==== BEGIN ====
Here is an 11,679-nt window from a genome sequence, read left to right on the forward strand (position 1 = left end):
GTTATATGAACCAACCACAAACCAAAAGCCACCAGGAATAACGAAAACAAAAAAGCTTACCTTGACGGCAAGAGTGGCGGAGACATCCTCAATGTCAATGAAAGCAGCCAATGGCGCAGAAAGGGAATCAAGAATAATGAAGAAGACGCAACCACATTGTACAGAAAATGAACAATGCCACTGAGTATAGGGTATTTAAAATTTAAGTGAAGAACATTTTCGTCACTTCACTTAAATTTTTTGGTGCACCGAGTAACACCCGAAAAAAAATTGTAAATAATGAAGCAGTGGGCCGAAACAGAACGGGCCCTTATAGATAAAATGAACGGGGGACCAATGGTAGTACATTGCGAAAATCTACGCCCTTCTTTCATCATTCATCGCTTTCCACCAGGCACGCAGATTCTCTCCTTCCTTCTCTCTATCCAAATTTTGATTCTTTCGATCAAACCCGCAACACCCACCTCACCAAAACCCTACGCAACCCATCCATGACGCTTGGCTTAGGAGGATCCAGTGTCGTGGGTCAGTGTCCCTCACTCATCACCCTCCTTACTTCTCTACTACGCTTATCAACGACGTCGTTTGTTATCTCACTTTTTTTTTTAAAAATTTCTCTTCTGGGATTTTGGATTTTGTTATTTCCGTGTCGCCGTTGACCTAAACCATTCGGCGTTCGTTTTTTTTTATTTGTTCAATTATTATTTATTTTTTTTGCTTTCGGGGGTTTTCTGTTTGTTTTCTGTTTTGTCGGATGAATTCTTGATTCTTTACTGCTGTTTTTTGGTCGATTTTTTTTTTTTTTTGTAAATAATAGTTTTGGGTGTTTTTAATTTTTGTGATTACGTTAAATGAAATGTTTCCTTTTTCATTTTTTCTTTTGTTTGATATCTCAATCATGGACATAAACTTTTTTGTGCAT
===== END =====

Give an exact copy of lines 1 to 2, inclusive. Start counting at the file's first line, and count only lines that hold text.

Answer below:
Here is an 11,679-nt window from a genome sequence, read left to right on the forward strand (position 1 = left end):
GTTATATGAACCAACCACAAACCAAAAGCCACCAGGAATAACGAAAACAAAAAAGCTTACCTTGACGGCAAGAGTGGCGGAGACATCCTCAATGTCAATGAAAGCAGCCAATGGCGCAGAAAGGGAATCAAGAATAATGAAGAAGACGCAACCACATTGTACAGAAAATGAACAATGCCACTGAGTATAGGGTATTTAAAATTTAAGTGAAGAACATTTTCGTCACTTCACTTAAATTTTTTGGTGCACCGAGTAACACCCGAAAAAAAATTGTAAATAATGAAGCAGTGGGCCGAAACAGAACGGGCCCTTATAGATAAAATGAACGGGGGACCAATGGTAGTACATTGCGAAAATCTACGCCCTTCTTTCATCATTCATCGCTTTCCACCAGGCACGCAGATTCTCTCCTTCCTTCTCTCTATCCAAATTTTGATTCTTTCGATCAAACCCGCAACACCCACCTCACCAAAACCCTACGCAACCCATCCATGACGCTTGGCTTAGGAGGATCCAGTGTCGTGGGTCAGTGTCCCTCACTCATCACCCTCCTTACTTCTCTACTACGCTTATCAACGACGTCGTTTGTTATCTCACTTTTTTTTTTAAAAATTTCTCTTCTGGGATTTTGGATTTTGTTATTTCCGTGTCGCCGTTGACCTAAACCATTCGGCGTTCGTTTTTTTTTATTTGTTCAATTATTATTTATTTTTTTTGCTTTCGGGGGTTTTCTGTTTGTTTTCTGTTTTGTCGGATGAATTCTTGATTCTTTACTGCTGTTTTTTGGTCGATTTTTTTTTTTTTTTGTAAATAATAGTTTTGGGTGTTTTTAATTTTTGTGATTACGTTAAATGAAATGTTTCCTTTTTCATTTTTTCTTTTGTTTGATATCTCAATCATGGACATAAACTTTTTTGTGCAT